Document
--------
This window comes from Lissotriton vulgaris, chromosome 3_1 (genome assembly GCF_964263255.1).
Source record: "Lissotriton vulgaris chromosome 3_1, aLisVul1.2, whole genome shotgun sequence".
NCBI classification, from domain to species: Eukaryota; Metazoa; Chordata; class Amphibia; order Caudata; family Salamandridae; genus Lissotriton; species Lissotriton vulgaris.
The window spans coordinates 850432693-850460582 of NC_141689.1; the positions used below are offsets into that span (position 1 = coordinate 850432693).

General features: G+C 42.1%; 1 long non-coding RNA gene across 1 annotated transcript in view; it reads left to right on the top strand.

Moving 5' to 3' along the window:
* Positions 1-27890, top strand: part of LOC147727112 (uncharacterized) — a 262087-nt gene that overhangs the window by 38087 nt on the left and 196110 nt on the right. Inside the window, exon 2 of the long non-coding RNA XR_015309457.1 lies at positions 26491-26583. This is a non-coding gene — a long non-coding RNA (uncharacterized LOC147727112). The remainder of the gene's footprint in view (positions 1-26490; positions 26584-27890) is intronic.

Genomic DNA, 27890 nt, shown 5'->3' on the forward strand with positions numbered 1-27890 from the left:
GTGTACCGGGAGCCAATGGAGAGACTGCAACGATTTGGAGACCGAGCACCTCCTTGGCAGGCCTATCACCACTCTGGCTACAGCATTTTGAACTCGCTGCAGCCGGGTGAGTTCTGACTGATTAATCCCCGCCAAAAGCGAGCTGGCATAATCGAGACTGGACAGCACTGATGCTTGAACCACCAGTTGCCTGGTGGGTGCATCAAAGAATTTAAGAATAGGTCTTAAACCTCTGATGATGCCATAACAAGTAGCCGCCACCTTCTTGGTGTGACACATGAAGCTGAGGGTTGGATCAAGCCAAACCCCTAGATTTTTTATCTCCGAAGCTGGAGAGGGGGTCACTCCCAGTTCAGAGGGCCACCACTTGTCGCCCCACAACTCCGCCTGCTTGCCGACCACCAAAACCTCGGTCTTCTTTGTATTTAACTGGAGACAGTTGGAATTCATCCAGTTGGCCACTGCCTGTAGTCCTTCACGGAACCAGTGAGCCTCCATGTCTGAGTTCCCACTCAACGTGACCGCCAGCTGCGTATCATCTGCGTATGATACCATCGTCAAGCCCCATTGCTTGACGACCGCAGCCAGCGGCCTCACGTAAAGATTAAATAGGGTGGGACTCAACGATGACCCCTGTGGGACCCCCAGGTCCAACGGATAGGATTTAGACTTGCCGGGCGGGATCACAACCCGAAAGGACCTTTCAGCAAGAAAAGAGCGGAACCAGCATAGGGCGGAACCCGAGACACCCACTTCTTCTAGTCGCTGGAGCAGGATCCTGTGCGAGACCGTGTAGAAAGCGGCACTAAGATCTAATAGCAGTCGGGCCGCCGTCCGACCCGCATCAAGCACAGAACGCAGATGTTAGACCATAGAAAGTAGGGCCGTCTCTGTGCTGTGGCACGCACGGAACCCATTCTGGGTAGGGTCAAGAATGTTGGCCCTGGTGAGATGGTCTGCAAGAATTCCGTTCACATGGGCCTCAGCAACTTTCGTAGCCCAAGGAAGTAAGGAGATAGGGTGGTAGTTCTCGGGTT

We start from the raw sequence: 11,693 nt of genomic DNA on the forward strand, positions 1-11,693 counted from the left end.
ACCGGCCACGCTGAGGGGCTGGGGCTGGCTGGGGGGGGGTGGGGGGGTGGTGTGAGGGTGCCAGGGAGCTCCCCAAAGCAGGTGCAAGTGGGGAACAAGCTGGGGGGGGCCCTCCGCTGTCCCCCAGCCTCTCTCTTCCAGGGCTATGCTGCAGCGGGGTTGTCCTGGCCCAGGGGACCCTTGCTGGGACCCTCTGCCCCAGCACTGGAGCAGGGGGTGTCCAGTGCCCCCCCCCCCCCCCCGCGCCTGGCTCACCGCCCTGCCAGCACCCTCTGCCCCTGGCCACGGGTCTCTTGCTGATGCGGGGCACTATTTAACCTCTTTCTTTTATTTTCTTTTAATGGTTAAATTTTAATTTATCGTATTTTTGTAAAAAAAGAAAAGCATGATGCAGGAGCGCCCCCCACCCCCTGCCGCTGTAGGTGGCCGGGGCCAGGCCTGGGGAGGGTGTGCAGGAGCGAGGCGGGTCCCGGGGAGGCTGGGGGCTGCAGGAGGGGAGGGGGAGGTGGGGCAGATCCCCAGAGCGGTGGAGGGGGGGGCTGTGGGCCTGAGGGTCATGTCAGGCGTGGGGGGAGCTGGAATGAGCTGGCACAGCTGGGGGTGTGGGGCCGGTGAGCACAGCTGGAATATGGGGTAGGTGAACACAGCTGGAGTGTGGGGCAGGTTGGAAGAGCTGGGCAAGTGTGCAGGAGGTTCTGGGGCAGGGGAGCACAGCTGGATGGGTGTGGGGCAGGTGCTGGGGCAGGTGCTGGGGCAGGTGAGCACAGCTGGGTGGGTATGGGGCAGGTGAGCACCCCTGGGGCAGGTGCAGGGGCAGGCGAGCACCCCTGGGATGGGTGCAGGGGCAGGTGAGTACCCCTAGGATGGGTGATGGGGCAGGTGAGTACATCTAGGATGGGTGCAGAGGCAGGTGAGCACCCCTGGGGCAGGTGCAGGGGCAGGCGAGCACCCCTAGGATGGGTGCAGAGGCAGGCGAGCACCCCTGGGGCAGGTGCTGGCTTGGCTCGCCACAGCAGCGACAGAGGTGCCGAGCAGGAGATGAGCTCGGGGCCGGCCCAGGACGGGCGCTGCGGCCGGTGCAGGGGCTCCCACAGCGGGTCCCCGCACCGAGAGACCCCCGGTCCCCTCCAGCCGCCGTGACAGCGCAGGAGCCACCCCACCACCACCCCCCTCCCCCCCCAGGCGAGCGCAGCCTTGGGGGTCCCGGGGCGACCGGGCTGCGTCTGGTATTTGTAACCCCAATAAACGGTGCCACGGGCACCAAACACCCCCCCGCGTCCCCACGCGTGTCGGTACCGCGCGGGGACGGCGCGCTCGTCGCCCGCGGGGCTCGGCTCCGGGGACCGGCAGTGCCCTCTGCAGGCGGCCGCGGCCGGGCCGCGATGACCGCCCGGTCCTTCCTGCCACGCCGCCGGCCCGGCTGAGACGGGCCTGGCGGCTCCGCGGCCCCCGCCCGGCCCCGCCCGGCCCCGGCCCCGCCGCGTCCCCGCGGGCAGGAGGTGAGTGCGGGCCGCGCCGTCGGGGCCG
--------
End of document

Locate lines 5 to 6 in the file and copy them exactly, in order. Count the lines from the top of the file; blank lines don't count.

General features: G+C 42.1%; 1 long non-coding RNA gene across 1 annotated transcript in view; it reads left to right on the top strand.

Moving 5' to 3' along the window: